Carefully located at the bottom of the panel are buttons and a joystick, and these can be used to adjust various settings on the display. Handily, however, BenQ has also included a small remote control, which is a bit unusual for monitors of this type but provides easy access to various presets and is our preferred option for fiddling with menus. If you don’t want to deal with another plastic object on your desk, the aforementioned onboard inputs work well, and have a solid and tactile feel to them.
In terms of ports, you get the obligatory DisplayPort for your PC, as well as two HDMI 2.1 ports for 120fps output, four USB ports, and a 3.5mm headphone jack. Everything is neatly organized and easily accessible, so you shouldn’t have too much of a headache swapping cables if you’re someone who regularly cycles through different tech devices. At this point, it’s worth mentioning that you can adjust DisplayPort and HDMI settings independently, which is convenient if you plan to use this monitor for both PC use and PS5 gaming. Personally, we prefer a medium more subtle image when we’re browsing spreadsheets, and a brighter more vivid image when playing console games, and the EX3210U is able to deliver that.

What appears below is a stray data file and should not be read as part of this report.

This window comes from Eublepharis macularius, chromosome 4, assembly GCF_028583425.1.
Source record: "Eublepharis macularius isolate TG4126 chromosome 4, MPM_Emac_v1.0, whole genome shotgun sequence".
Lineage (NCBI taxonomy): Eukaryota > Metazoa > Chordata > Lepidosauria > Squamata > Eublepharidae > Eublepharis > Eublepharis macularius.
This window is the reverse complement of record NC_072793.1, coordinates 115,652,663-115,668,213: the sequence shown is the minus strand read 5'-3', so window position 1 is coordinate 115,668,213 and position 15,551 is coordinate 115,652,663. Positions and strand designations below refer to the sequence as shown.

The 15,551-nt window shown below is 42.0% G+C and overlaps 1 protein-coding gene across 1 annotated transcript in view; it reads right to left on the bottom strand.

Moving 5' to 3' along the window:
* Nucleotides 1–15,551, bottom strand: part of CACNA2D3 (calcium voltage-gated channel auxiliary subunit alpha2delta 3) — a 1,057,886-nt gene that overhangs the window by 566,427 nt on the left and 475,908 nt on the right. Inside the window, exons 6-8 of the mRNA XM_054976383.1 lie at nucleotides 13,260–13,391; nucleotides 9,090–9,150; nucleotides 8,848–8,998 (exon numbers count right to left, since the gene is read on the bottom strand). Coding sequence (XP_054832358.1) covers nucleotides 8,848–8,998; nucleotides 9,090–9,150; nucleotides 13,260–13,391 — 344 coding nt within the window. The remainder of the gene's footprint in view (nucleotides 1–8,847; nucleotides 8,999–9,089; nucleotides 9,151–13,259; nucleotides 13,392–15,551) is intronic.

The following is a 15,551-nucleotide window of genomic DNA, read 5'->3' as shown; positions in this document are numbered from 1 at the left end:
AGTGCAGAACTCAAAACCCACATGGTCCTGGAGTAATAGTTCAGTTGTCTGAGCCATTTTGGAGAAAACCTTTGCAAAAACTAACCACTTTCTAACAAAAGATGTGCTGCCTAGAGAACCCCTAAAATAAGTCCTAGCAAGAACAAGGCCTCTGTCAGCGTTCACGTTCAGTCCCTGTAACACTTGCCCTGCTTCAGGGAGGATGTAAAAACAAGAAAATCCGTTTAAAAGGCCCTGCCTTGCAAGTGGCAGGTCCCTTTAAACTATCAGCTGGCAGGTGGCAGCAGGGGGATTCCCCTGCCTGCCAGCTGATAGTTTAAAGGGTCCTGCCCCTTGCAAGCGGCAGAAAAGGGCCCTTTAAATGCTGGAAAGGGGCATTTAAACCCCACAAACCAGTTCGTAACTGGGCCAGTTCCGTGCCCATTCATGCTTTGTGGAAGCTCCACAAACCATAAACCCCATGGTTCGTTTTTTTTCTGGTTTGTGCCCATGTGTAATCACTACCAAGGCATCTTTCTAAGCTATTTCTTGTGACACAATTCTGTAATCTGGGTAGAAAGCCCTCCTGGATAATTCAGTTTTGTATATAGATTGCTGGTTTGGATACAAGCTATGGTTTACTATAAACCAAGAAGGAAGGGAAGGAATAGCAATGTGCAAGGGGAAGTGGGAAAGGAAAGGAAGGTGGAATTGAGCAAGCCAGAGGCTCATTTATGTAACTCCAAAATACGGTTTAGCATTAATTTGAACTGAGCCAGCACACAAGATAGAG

Picture quality: true color
As we mentioned at the start of this review, picture quality is paramount when it comes to choosing a display, and in our opinion BenQ has delivered on its lofty promises. The IPS panel employed by the EX3210U is rich and bright, thanks to a truly impressive color palette. There are plenty of presets to play with, though personally we found the custom setting to be the best fiddling with the available parameters. The key here is the flexibility enabled by the monitor, and it really does provide a lot of options if you want to experiment – as well as some serviceable “out of the box” configurations if you don’t want to fiddle around.
One thing that should be noted, however, is that in SDR you’re going to experience a peak brightness of around 250 nits on this monitor, which is low compared to other options on the market. While you can force HDR for all content – which ultimately delivers a much brighter image, as you’d expect – it may not always be accurate if it’s not supported by default. Therefore, if you intend to use it in a relatively bright environment, you might find the SDR output looking dull and muddy. It’s definitely worth considering where you’re going to place the monitor and how it will be affected by daylight; We didn’t have too much of a problem with our setup, but the skylights and large windows may eventually hinder visibility, we suspect.
Light bleeding can also be an issue, although your mileage may vary greatly on this front. We did see some bloom and overflow in the corners of the panel, but nothing too aggressive; This can unfortunately fall into a manufacturing monopoly, so if you pick one of these up, you’ll want to check carefully in the dark to see if your unit is affected. While this may be an unfortunate issue, we found the viewing angles on the monitor to be excellent, with its overall clarity at 4K resolution.
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